Hayek’s Perception of the ‘Rule of Law’

Leube, Kurt R. “Hayek's Perception of the ‘Rule of Law’.” The Intercollegiate Review (Winter 1976/1977).


“Of society’s many organizations, the biggest one called Government, has the double task of enforcing the general rules of society and providing those services to the citizens which have to be provided by the organization of government. But society itself is not an organization, but a spontaneous order. To help understand governments in relation to society it is useful to keep the two functions apart, distinguishing between legislation and government in a sense in which this distinction was once used, but has been forgotten.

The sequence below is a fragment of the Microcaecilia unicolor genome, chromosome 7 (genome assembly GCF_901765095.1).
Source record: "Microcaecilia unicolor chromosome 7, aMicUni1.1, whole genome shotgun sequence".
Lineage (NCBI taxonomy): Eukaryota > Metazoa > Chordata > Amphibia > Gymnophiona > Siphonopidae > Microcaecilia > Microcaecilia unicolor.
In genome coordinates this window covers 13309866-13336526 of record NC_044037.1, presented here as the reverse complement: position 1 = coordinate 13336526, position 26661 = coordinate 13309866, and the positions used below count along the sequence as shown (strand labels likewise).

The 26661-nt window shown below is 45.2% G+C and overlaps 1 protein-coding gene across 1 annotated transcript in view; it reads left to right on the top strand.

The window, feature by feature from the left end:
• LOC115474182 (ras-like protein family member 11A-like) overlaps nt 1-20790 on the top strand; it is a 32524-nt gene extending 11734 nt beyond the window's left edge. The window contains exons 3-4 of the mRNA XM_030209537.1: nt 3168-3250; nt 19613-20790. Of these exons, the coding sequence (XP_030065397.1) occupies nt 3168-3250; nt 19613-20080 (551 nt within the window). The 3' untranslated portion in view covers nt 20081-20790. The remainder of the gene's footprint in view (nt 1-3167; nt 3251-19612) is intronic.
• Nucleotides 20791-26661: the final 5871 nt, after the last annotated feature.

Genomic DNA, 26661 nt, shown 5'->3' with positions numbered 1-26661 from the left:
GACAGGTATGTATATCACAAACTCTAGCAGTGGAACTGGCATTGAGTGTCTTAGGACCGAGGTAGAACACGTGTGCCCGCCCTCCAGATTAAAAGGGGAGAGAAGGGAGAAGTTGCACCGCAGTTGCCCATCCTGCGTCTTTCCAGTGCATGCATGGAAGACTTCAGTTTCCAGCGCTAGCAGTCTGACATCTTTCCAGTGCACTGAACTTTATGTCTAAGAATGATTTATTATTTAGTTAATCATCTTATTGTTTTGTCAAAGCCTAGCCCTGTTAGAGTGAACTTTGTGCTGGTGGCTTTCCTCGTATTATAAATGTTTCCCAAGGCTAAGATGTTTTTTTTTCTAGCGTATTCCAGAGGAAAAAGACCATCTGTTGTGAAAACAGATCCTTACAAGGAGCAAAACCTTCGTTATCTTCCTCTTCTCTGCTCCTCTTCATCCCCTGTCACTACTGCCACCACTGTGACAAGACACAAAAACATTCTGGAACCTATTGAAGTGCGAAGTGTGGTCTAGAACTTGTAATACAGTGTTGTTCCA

Professor Hayek uses legislation in the sense of the laying down of general rules equally applicable to all citizens and intended to be applied in an unknown number of future instances. Governments consists of the activity of telling those people who are members of the governmental organization what particular things they must do in order to provide specified services to the Government and the people. These tasks must be clearly separated in a free society. They have become hopelessly mixed up in modern developments.”

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